Last week I introduced my theory that the beauty of East Asian calligraphy lies in the balance it strikes between Vitality and Stability. I didn’t get much further than just introducing the theory in abstract, so for the next two entries I thought I’d go into a little more detail and provide a few specific examples of what I’m talking about. This week will focus on Vitality.
As I mentioned before, East Asian calligraphy is often divided into five main scripts:
Each script has its own aesthetic ideals & approaches to achieving balance. For simplicities sake, I’m going to focus on how Running and Standard scripts address this challenge. They were the last two scripts to evolve, and could (arguably) be considered East Asian calligraphy’s the most perfect expressions of balance between Vitality and Stability.
As I’ve previously written, lines could be thought of as records of energy/movement. In this sense lines are, in their very essence, expressions of vitality. Calligraphers have developed a number of methods to emphasize this intrinsic quality in their work:
In Running and Standard scripts, horizontal lines are rarely perfectly even, but tend to rise from left to right. This tendency no doubt evolved for practical reasons; people can write more quickly and comfortably if they don’t have to worry about keeping their horizontal lines T-square perfect. But it helps to enhance the Vitality of the work as well, by creating a sense of imbalance that suggests movement.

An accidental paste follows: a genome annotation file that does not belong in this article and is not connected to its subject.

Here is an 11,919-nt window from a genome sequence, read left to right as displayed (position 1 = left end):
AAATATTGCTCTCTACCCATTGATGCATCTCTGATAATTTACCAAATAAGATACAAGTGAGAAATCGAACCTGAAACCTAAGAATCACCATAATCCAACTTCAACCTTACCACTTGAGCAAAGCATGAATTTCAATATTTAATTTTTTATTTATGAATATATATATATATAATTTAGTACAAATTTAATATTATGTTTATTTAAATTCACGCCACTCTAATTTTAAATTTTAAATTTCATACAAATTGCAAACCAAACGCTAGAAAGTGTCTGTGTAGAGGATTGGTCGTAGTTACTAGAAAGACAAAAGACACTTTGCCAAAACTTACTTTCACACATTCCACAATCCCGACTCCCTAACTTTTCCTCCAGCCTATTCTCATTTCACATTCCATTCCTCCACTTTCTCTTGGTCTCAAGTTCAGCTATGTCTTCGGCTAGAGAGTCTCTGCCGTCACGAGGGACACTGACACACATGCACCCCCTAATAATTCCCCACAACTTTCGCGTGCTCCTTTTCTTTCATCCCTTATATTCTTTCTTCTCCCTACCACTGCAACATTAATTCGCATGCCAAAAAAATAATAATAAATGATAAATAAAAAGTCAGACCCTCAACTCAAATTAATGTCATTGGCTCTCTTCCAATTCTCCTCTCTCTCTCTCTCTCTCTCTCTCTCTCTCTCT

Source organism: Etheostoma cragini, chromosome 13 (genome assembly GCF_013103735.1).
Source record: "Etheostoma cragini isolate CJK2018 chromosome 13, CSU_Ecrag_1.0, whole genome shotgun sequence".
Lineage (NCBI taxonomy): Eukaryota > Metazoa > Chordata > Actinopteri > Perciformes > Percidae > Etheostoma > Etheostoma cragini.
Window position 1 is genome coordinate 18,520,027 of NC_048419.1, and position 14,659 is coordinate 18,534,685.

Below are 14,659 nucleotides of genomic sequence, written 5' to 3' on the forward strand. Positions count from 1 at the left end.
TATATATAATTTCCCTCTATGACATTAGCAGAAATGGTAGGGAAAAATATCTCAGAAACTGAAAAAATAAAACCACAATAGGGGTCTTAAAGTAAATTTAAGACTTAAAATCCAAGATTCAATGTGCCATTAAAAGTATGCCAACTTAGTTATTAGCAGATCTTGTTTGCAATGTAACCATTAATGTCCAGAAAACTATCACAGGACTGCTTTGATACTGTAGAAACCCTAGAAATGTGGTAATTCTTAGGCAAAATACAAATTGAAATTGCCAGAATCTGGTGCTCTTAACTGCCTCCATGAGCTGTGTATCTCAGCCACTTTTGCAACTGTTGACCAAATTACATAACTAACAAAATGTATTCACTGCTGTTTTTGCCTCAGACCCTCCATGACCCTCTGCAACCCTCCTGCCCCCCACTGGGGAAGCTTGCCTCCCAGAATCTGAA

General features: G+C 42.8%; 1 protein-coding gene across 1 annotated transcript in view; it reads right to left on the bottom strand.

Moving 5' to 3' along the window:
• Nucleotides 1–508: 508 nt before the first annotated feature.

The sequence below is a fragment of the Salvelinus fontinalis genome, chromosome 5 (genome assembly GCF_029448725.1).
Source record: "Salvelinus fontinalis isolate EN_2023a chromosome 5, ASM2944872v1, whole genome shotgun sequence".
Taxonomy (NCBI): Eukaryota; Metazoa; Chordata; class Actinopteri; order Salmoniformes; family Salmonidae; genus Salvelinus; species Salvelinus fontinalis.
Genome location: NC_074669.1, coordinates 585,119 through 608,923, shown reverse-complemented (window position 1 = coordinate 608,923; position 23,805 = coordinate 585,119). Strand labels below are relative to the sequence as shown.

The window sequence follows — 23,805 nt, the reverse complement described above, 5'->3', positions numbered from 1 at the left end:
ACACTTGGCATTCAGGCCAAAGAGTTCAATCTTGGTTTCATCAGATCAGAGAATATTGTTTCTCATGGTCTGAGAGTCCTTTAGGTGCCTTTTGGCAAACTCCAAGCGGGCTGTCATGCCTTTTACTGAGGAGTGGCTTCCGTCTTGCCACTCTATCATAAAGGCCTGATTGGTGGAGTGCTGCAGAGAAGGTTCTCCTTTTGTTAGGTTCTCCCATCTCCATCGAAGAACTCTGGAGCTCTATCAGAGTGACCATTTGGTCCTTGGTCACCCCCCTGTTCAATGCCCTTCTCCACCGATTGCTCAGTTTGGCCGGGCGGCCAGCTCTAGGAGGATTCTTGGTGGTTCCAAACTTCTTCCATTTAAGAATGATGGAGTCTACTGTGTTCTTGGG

Early in its history, Chinese calligraphers seemed to idealize uniform line width, but as the art evolved, calligraphers began to recognize the artistic/practical advantages of varied width in creating a sense of liveliness in their work. Virtually all East Asian calligraphy is done with a brush, which more than any other writing tool allows for flowing changes in line width. By slowly pressing a brush into the paper as you move along, you can create lines that go from the width of an eyelash to an inch thick in a single movement, with dynamic results.
A sense of energy/connection can be conveyed even in areas where the brush has left no mark. Take the following example:
Technically, these are three separate, distinct lines. But it is easy to see how the brush rose off and fell back into the paper in a single flowing movement. There is a sense of energy that flows from line to line that connects them as a whole.
This is an important principle in East Asian calligraphy, particularly in Running Script and Grass Script. One of my professors suggested that a character should be written in a single breath, without stopping to recharge the brush with ink. Stopping in the middle of a character would snuff out its life. It is widely believed that calligraphic works should be written in one sitting, to suggest a unified, energetic whole.
Next week’s entry will be about how a sense of Stability is achieved.